TOC
Data types:

Strings

A string is a piece of text. It's usually consists of 2 characters or more, since if it's just one, you should consider using a char instead. However, strings can be empty as well or even null, since it's a reference type. A string can be declared much like the other data types we have worked with already:

string s;

Or if you want to assign a value to it immediately:

string name = "John Doe";

Anything within a set of double-quotes in C# is considered a string, like in the example above - surrounding one or several characters between double quotes is simply how you tell the compiler that the stuff between it should be interpreted as a string instead of e.g. keywords and commands.

Strings are immutable

In C#, strings are immutable, which basically means that once they are created, they can't be changed. That's obviously not very practical in daily use, so the framework helps us - instead of having to keep declaring new strings to make changes, it simply creates a new string for you each time you change the existing one. This makes it a seamless process, but it can also make your code less efficient without you even noticing it. Here's an example to illustrate it:

string numbers = "";
for (int i = 0; i < 10000; i++)
    numbers += i.ToString();

In this case, we loop 10.000 times, each time appending the current index to the string. With the knowledge you just gained, you now know that instead of altering the existing string to include the latest number, a new string is created and then assigned to the old variable, leaving the old value to be cleaned up by the framework. And this happens 10.000 times! Instead, it's generally recommended to use a so-called StringBuilder if you know that you will be building a string over several operations:

StringBuilder numbers = new StringBuilder();
for (int i = 0; i < 10000; i++)
    numbers.Append(i);
Console.WriteLine(numbers.ToString());

Basic string operations

With all that about the strings being immutable said, you will still find your self manipulating and working with simple strings a lot, and don't worry about it - unless you are working inside a giant loop, it's likely no problem! Here are some of the basic stuff you can do with strings:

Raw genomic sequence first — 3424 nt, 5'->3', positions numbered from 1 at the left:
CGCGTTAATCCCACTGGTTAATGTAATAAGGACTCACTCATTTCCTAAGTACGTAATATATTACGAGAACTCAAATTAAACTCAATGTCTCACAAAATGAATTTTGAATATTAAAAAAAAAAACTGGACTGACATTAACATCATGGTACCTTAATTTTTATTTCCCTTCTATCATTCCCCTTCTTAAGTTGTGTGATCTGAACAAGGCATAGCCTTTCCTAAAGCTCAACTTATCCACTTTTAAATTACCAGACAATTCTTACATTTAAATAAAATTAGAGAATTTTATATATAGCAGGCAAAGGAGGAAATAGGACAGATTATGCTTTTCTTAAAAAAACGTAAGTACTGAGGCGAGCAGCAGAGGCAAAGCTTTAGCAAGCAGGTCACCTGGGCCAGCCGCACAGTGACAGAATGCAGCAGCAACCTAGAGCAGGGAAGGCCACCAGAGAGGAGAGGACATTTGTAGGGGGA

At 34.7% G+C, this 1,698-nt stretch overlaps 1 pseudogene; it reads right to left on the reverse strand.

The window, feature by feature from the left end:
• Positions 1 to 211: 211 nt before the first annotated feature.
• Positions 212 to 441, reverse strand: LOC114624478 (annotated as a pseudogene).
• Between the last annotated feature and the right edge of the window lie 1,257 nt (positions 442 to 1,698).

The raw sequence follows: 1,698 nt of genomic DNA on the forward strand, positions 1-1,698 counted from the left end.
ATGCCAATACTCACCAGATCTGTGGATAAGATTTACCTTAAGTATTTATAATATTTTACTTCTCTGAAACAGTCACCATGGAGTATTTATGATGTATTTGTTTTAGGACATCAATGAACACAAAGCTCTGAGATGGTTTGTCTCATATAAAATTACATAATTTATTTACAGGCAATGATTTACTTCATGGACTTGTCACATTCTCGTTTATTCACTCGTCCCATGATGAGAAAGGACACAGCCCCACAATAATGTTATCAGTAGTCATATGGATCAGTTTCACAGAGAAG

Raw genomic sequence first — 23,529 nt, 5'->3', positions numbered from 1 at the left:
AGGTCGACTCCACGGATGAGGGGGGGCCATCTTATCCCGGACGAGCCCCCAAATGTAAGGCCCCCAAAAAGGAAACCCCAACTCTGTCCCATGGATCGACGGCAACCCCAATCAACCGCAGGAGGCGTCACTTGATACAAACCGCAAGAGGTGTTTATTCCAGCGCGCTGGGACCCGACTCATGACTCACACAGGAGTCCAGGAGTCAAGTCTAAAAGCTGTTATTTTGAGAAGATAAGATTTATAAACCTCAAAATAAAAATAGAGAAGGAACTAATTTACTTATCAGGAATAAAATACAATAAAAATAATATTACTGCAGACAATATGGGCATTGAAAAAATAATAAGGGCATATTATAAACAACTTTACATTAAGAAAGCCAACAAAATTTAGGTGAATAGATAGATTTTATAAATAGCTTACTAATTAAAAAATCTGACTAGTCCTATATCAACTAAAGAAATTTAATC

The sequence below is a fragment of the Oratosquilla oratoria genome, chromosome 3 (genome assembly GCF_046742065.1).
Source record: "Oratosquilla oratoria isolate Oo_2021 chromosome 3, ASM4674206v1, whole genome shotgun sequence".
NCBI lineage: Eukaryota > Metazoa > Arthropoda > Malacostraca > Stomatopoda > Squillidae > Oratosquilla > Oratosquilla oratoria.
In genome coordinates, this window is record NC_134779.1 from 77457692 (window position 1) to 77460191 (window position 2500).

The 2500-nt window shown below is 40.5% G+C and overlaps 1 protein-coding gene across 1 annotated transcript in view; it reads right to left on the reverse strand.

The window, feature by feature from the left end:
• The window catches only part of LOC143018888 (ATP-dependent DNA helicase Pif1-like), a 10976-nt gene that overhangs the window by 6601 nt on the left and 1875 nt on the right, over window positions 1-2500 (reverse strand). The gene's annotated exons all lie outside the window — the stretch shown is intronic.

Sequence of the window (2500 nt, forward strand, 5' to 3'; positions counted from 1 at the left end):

You can concatenate two or more strings simply by "adding" them (using the plus operator):

string name = "John" + " " + "Doe";

You can of course do the same with variables, where you mix double-quoted strings and variables which are either strings or which can be turned into strings (using the ToString() method found on all objects). However, a more "clean" way of doing that is with the Format method found on the String class:

string name = "John Doe";
int age = 42;
string userString = String.Format("{0} is {1} years old and lives in {2}", name, age, "New York");

Notice how I use numbered placeholders ({0}, {1} etc.) and then supply the values for it as parameters to the method. Just remember that the indexes and amount of placeholders has to match the parameters you pass!

The Length property allows you to check the current length of a string, e.g. for validation purposes. The Length property is also very useful in combination with other properties and methods, e.g. the Substring() and the IndexOf() methods. The Substring method allows you to retrieve a part of the string, while the IndexOf method allows you to find the first index of a given char/string. Allow me to illustrate with an example:

string name = "John Doe";
int indexOfSpace = name.IndexOf(' ') + 1;
string lastName = name.Substring(indexOfSpace, name.Length - indexOfSpace);
Console.WriteLine(lastName);

Quick explanation: We define a name, then we use the IndexOf() method to find the first position of a space character. Then we use the Substring() method to get everything after the space character by supplying a start position as well as a length.